Washington: The wars of the last century took them to the beaches of Normandy and the highlands of Korea, but now the US veterans of the Greatest Generation have been dragged into one more bitter battle.
Vets convening on Washington`s National Mall to visit war memorials were first confronted by barriers and then were recruited as referees in a scrap between Congress and protesters.
The Second World War Memorial and other sites on the two mile long stretch of turf are maintained by the National Parks Service, which has been closed as part of a government shutdown.
On Tuesday, one party of war survivors pushed aside barriers to gain access to the granite rotunda of the memorial and hold a service in honour of fallen comrades.
Images of the determined but dignified display shot around the world, and Republican lawmakers seized the moment to push their own case in the battle with President Barack Obama.
Polls show that most of the public blames the Republican-led Congress for the shutdown. But was it not the federal government`s park rangers who were blocking access to the memorials?
Republican politicians descended on the Mall to "pay tribute to those who fought for our freedom" -- as did protesters angry that they might exploit the veterans in order to score political points.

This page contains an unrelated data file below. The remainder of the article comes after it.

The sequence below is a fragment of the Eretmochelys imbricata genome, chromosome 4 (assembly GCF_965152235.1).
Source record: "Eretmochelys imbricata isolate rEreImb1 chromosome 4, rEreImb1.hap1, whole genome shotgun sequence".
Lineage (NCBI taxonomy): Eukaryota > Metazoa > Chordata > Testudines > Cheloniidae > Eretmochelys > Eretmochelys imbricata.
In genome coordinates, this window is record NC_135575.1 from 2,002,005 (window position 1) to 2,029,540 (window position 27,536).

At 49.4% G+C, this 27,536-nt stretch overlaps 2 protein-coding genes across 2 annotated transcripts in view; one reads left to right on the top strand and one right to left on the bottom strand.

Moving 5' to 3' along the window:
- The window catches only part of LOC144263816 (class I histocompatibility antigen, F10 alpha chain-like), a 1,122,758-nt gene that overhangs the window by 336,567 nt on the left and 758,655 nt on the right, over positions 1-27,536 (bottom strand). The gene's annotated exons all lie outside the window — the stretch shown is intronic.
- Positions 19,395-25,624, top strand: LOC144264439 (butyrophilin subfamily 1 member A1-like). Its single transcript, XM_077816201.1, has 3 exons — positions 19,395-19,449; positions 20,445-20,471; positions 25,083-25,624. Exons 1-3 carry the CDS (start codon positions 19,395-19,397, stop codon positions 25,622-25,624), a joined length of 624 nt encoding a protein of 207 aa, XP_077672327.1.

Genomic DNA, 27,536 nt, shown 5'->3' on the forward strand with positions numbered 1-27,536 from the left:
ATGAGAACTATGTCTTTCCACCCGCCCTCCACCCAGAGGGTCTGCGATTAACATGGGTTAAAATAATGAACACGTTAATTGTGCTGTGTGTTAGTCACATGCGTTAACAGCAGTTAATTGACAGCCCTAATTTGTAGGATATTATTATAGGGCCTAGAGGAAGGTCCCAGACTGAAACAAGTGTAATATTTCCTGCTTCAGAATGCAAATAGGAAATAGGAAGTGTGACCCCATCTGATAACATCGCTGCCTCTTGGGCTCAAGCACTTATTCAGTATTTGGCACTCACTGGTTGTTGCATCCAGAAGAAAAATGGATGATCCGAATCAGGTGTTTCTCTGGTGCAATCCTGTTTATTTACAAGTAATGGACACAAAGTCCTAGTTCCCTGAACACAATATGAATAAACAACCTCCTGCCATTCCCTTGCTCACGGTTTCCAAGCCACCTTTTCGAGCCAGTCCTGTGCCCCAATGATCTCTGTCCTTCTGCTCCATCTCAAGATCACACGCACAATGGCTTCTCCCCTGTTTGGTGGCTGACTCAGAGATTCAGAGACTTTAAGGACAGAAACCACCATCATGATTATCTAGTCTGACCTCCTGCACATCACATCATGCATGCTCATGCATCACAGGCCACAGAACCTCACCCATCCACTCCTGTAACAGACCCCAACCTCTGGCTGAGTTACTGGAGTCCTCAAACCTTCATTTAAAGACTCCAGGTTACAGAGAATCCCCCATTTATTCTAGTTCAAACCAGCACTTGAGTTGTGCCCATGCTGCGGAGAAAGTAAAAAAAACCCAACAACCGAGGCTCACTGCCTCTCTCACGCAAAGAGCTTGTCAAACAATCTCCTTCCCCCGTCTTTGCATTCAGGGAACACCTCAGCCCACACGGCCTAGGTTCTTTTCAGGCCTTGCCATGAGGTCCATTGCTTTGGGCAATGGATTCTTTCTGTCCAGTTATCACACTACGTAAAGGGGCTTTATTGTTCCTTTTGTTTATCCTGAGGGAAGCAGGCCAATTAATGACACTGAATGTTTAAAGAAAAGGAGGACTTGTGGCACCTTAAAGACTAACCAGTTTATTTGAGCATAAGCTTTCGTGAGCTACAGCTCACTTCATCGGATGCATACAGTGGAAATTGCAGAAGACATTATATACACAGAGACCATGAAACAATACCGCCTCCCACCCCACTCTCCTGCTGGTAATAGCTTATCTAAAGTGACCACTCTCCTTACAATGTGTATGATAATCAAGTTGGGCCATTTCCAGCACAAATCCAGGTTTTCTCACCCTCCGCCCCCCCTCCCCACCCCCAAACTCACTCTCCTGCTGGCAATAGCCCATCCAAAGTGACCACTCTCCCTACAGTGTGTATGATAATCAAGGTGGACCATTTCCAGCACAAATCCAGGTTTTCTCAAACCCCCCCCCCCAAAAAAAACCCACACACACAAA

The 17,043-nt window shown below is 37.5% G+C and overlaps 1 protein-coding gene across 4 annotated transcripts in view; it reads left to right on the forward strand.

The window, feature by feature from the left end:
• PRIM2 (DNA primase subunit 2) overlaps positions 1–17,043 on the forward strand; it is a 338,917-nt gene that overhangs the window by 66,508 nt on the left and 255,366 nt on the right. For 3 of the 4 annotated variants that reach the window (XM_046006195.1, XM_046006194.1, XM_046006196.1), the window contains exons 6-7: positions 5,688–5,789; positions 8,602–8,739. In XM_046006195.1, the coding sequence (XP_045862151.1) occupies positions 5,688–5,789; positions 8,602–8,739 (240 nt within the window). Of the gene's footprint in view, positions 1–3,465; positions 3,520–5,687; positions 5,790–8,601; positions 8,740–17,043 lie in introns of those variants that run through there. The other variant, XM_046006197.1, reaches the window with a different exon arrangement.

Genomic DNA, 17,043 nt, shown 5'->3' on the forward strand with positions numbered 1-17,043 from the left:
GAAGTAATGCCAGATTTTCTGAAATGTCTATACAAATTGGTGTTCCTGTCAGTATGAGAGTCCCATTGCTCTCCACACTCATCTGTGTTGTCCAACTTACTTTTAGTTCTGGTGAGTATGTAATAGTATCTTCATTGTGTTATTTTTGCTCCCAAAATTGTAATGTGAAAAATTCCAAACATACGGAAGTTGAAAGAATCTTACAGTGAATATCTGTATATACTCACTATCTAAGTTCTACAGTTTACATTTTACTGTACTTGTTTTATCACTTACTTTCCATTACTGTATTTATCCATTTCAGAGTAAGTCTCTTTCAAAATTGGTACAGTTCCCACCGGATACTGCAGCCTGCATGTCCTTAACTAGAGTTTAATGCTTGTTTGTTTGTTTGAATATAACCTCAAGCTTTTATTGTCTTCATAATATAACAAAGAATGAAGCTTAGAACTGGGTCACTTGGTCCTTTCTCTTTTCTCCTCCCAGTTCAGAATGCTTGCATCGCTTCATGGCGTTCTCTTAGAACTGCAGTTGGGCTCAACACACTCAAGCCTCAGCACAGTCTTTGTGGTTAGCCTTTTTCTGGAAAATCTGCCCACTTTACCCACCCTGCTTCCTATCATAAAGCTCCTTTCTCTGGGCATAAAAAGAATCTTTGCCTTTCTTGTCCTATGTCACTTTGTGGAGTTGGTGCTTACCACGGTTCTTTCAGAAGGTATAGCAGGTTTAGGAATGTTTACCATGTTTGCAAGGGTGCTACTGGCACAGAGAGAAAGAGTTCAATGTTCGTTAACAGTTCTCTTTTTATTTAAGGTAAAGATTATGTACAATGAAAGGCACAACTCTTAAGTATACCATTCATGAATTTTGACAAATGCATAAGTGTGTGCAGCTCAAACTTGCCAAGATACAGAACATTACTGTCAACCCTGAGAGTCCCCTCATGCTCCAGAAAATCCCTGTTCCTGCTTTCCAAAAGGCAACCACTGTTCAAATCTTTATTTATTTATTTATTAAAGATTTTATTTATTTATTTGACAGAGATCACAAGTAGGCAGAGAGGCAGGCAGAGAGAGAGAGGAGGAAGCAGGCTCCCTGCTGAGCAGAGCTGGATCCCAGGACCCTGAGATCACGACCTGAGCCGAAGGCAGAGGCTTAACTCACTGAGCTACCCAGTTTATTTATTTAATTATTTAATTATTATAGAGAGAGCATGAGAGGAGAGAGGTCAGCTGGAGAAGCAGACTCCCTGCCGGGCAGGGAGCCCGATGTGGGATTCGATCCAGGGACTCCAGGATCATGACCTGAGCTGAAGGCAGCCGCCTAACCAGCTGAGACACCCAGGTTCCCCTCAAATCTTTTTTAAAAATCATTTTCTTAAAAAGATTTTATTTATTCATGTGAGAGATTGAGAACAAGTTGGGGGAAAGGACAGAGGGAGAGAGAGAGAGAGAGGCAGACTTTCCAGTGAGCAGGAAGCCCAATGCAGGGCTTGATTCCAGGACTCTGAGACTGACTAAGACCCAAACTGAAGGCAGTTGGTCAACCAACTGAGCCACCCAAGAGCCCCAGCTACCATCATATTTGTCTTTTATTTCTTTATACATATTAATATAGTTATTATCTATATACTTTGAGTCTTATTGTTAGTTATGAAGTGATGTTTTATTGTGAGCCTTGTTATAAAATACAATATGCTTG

The result was a theatrical media spectacle.
"We didn`t get that kind of welcome when we got back from Korea," marvelled Gene Winslow, at 82-year-old veteran of the Korean War from Independence, Missouri.
And was he convinced by the lawmakers` argument that it was Obama`s intransigence and not theirs that triggered the shutdown? Not really.
"They`re not doing their job. We elected them to do a good job and they don`t do it. It`s just a bunch of big babies, they need to be swept out and a new bunch brought in, as far as I am concerned," he said.
Yesterday, the olive green-uniformed rangers were not trying to impede access to the memorial, and a group of veterans were there to sing Amazing Grace and salute the dead.
"This is a First Amendment activity," said the National Park Service`s Carol Johnson, citing every American`s constitutional right to freedom of speech and assembly.
"Anyway, if the shutdown continues, I`ll be on leave starting tomorrow," she shrugged.
But the disappearance of the barriers did not stop Republicans from trying to make political mileage out of the situation.